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High Tension Review


Weak
Though he claims it was inspired by the classic '70s slasher classics of his youth, Alexandre Aja's High Tension is unfortunately as indebted to gimmicky pseudo-horror flicks like The Sixth Sense and Identity than Last House on the Left. A serial killer story undone by a lack of terror and a vicious view of homosexuality, Aja's film borrows liberally from The Texas Chain Saw Massacre - including its narrative about a blond woman attempting to escape from a deadly fiend who, in the final scene, stalks his victim in the woods with a buzz saw - while failing to properly capture the sheer madness (or underlying socio-economic anxiety) that made Tobe Hooper's genre masterpiece pulsate. And without the scares necessary to sustain its bloody cat-and-mouse tale, this derivative, mildly nerve-racking thriller - shot in French but partially dubbed in English for its North American release - finds itself woefully unable to live up to its boastful title.

Marie (Cécile De France), a closet lesbian with short hair and a sculpted physique, reluctantly goes to stay with the family of her college pal Alex (Maïwenn) in their remote country home, a backwoods abode with few ties to civilization and no neighbors in sight. Alex adores her parents' new place, but the friends' first night in rural seclusion is rudely interrupted by the appearance of a hulking brute (Philippe Nahon, from Gasper Noe's I Stand Alone) who hogties and kidnaps Alex after slaughtering her kin (including her young brother, who's unceremoniously gunned down off-screen). Marie, a witness to the throat-cutting of Alex's mother from a bedroom closet, manages to conceal her presence from the intruder, and - after managing to surreptitiously hitch a ride in his blood-stained van - resolves to rescue her abducted pal and exact eye-for-an-eye revenge against the mysterious murderer.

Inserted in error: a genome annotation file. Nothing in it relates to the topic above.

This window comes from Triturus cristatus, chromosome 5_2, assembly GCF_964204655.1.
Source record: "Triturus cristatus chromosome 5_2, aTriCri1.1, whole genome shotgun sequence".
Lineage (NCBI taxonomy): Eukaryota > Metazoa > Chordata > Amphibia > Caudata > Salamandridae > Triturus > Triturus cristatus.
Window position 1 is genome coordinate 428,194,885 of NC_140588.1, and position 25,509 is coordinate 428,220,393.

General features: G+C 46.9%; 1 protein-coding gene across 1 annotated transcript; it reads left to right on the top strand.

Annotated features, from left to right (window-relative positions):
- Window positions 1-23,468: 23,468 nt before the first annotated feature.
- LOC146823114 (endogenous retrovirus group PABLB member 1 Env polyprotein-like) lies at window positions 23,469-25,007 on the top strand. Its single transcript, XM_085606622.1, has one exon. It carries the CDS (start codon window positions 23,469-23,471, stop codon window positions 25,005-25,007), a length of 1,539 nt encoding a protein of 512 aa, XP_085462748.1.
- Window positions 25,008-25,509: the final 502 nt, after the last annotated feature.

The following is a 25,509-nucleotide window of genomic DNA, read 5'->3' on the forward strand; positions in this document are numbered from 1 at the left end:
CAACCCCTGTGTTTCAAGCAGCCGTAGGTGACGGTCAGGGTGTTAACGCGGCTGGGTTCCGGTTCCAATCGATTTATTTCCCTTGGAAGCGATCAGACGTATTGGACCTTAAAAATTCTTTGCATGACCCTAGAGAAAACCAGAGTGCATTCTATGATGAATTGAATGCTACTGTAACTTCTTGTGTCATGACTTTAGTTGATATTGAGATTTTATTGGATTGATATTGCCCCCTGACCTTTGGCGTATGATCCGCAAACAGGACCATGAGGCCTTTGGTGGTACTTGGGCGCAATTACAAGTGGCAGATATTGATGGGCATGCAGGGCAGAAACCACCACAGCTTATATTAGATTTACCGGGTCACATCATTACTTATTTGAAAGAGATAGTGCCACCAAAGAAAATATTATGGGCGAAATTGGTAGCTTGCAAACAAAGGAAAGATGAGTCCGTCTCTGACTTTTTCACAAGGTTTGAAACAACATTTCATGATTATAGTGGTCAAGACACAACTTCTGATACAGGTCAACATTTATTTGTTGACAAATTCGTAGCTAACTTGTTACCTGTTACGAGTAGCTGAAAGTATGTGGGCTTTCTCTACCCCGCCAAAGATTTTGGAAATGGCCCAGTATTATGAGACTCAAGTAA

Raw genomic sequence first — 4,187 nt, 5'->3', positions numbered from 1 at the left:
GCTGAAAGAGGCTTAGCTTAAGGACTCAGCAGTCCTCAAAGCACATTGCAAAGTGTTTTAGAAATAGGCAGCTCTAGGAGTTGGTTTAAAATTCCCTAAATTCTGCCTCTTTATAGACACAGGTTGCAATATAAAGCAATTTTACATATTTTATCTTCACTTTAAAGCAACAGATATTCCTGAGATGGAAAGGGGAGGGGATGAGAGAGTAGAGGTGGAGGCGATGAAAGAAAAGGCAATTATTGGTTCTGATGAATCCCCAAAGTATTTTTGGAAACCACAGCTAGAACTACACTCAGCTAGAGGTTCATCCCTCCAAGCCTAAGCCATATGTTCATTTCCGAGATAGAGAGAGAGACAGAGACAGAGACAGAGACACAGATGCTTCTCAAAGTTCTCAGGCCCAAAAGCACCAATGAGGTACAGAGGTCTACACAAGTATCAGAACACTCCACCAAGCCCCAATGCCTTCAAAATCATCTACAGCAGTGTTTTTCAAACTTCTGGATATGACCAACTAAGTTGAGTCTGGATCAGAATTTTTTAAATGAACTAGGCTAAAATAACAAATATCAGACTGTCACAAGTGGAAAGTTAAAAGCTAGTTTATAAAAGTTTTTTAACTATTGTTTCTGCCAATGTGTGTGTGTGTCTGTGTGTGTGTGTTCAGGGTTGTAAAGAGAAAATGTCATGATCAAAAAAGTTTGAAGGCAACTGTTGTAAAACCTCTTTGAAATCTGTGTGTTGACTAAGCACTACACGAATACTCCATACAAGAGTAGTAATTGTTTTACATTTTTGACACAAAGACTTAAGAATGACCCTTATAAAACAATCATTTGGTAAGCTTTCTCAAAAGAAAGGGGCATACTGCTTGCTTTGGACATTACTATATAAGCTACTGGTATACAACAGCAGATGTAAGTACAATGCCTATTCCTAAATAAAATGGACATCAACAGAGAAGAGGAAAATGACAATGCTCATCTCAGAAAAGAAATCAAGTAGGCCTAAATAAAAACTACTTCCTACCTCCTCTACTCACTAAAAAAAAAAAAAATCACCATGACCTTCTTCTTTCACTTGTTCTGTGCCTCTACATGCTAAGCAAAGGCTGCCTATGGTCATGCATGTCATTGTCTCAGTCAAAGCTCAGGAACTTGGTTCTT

Continue reading: High Tension Review

High Tension Review


Grim
This French-produced horror film has enjoyed a decentbit of internet buzz, and now opens in the United States, albeit in a strangepartially-dubbed, partially-subtitled version that runs about a minuteshy of the original to qualify for an "R" rating. Ultimately,none of that really matters as "High Tension" proves to be adud of a horror film, using every conceivable jump/shock technique in thebook, as well as a twist ending that doesn't work and betrays everythingthat came before it.

Continue reading: High Tension Review

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